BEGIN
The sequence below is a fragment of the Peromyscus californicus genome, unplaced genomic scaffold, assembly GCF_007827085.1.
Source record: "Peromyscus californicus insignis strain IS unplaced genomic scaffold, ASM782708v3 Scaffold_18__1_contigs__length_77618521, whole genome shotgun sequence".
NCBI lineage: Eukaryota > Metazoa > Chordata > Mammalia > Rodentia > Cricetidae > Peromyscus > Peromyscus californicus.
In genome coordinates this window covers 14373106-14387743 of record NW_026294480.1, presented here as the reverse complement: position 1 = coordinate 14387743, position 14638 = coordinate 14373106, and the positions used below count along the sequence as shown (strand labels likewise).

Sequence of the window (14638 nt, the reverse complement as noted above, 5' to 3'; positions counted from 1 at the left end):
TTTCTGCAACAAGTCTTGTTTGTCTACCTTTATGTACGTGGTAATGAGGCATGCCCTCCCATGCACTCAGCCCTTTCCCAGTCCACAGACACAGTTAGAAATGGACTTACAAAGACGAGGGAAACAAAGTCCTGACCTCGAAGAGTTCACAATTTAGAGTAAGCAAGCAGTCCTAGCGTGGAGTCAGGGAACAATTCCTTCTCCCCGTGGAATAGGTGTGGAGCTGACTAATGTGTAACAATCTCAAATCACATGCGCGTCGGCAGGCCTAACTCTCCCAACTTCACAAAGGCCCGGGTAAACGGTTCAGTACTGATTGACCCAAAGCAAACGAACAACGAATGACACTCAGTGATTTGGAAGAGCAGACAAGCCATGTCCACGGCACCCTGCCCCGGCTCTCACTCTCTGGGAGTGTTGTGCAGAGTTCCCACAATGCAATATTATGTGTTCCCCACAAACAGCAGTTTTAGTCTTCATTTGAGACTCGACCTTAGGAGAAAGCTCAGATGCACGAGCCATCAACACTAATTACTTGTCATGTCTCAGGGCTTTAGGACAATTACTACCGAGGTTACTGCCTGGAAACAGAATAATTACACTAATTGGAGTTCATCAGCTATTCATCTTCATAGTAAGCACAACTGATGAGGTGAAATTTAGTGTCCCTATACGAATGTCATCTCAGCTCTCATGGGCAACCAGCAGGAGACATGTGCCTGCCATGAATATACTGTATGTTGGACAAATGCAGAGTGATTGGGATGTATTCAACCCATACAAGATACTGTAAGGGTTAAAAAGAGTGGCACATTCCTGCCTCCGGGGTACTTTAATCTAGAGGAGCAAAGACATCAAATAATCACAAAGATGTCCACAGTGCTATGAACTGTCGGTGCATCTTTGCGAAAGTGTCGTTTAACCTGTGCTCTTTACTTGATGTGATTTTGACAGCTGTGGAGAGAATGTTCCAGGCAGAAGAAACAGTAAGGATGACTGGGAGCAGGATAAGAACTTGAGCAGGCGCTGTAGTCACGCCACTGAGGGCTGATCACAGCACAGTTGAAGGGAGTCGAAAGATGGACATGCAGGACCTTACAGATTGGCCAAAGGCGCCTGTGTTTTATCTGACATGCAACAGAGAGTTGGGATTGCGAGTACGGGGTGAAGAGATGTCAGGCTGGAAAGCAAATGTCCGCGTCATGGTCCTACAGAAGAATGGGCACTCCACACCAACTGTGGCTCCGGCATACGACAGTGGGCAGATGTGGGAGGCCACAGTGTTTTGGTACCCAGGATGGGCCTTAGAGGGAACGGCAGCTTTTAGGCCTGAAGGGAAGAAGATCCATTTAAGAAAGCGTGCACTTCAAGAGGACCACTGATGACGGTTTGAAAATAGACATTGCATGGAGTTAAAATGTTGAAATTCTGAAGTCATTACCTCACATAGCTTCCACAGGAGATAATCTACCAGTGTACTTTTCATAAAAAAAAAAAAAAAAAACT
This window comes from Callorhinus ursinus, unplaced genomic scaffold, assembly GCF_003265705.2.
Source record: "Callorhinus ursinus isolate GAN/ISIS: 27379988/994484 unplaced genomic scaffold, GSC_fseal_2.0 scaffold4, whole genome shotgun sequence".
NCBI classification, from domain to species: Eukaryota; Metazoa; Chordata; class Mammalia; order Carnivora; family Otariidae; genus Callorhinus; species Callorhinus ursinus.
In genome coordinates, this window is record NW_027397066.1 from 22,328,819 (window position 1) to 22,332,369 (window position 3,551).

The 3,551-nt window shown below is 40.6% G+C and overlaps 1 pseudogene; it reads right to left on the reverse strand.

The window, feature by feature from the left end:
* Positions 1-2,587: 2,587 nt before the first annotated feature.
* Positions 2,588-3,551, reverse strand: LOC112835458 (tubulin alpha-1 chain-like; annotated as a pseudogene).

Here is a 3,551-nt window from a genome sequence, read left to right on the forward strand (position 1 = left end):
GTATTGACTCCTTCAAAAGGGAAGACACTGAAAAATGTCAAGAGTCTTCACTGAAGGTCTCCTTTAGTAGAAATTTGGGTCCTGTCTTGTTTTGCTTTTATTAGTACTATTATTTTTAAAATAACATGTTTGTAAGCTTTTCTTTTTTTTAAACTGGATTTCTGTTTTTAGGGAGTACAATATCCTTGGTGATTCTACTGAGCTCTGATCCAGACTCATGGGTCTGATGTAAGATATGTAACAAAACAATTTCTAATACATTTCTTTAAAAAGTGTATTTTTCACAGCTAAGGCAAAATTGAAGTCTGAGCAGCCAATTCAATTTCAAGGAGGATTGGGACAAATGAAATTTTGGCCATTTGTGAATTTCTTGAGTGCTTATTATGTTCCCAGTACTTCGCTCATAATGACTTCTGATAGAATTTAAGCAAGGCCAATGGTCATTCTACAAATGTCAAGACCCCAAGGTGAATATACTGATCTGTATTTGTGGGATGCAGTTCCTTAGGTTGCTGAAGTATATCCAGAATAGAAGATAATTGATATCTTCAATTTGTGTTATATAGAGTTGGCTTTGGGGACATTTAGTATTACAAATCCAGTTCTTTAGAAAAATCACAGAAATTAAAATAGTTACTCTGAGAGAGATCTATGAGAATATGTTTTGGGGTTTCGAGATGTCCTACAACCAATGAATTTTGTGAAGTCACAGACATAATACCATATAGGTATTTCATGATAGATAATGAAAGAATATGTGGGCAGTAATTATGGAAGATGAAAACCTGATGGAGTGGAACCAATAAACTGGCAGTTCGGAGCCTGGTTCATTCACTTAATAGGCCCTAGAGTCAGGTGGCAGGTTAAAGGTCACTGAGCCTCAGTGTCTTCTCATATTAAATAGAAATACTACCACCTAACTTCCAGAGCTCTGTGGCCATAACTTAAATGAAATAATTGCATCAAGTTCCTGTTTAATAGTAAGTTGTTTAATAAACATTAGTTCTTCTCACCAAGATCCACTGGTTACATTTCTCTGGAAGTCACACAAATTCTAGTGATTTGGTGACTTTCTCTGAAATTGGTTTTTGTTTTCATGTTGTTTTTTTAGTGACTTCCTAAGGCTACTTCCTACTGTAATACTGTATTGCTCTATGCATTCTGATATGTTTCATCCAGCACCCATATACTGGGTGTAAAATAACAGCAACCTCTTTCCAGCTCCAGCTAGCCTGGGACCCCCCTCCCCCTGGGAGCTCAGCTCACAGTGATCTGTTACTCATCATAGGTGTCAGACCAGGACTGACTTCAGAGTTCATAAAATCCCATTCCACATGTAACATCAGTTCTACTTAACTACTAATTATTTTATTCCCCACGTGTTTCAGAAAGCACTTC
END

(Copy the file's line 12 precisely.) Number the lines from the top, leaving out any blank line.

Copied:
The window, feature by feature from the left end: